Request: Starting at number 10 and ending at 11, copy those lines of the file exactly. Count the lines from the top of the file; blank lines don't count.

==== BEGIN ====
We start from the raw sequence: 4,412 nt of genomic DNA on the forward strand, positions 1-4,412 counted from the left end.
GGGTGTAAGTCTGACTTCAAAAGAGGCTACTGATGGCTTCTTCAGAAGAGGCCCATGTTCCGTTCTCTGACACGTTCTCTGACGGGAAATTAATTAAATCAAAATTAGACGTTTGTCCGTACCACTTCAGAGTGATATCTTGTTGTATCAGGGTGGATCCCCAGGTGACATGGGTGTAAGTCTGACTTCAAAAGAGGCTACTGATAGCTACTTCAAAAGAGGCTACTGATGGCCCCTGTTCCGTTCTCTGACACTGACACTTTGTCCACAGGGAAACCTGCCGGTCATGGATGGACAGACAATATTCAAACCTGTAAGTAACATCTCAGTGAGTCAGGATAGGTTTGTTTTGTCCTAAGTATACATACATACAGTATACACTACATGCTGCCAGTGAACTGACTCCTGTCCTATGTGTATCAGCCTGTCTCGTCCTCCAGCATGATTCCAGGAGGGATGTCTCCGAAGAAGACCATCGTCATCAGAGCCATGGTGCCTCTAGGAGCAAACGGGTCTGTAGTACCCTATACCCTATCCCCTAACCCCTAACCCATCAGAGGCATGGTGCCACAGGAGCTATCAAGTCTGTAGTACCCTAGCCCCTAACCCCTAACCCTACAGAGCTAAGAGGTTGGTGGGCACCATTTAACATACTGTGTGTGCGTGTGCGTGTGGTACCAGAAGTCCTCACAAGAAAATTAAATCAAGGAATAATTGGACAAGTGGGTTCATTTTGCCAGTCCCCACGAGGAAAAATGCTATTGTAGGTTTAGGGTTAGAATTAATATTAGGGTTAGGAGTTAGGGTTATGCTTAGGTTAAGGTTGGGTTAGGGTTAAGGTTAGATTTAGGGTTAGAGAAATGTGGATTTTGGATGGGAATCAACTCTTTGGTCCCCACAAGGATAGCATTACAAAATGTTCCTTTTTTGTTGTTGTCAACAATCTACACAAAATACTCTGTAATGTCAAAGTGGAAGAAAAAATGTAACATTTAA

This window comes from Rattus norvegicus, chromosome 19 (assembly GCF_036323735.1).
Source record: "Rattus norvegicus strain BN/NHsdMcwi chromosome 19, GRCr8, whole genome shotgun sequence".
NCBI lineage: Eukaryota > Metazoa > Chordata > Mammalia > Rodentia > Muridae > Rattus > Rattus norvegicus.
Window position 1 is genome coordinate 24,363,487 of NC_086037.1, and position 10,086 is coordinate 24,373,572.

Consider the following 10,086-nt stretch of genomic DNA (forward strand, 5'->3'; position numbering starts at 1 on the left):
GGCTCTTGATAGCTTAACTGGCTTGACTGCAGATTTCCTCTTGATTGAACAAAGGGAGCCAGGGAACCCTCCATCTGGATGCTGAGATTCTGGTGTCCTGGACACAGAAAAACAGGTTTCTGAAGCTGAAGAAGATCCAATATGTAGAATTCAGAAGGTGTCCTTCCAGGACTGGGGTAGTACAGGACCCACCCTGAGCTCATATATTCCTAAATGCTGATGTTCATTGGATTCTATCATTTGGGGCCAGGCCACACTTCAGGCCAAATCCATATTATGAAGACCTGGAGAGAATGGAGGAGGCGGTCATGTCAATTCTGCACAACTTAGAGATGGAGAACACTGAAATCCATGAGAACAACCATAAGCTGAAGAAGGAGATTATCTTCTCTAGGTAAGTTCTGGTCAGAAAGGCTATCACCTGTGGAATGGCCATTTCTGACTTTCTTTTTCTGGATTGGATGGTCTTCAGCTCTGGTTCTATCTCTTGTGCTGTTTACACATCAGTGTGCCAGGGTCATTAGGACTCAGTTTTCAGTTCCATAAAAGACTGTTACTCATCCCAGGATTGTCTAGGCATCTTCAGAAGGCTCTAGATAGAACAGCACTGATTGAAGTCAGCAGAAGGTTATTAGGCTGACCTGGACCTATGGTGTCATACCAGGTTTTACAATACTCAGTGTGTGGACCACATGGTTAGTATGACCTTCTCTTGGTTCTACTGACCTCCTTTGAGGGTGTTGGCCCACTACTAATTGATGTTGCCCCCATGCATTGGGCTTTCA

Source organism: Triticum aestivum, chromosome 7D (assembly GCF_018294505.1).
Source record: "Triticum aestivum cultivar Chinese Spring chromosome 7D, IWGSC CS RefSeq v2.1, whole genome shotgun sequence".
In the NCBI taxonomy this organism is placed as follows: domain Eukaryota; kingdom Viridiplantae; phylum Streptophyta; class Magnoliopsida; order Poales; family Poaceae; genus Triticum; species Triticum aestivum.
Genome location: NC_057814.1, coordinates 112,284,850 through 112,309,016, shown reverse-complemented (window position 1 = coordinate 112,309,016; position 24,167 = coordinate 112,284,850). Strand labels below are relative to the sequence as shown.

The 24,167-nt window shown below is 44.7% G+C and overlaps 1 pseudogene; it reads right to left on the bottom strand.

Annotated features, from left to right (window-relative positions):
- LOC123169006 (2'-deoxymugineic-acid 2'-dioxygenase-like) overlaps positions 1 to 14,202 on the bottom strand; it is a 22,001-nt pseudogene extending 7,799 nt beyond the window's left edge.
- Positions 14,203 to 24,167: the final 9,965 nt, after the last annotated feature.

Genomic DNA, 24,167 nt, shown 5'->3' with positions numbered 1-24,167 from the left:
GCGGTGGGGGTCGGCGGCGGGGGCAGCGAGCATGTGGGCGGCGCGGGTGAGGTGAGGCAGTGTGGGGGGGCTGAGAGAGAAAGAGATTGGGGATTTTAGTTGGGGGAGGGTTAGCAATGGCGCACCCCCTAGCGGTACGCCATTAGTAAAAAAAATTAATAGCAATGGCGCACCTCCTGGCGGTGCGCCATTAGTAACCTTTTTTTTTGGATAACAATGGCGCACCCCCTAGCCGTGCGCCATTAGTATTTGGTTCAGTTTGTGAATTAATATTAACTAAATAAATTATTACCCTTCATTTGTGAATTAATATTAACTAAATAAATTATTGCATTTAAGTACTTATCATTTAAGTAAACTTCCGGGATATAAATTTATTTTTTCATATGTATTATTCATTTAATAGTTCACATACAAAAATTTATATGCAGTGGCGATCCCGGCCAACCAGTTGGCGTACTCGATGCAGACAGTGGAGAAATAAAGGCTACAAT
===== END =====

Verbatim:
Source record: "Triticum aestivum cultivar Chinese Spring chromosome 7D, IWGSC CS RefSeq v2.1, whole genome shotgun sequence".
In the NCBI taxonomy this organism is placed as follows: domain Eukaryota; kingdom Viridiplantae; phylum Streptophyta; class Magnoliopsida; order Poales; family Poaceae; genus Triticum; species Triticum aestivum.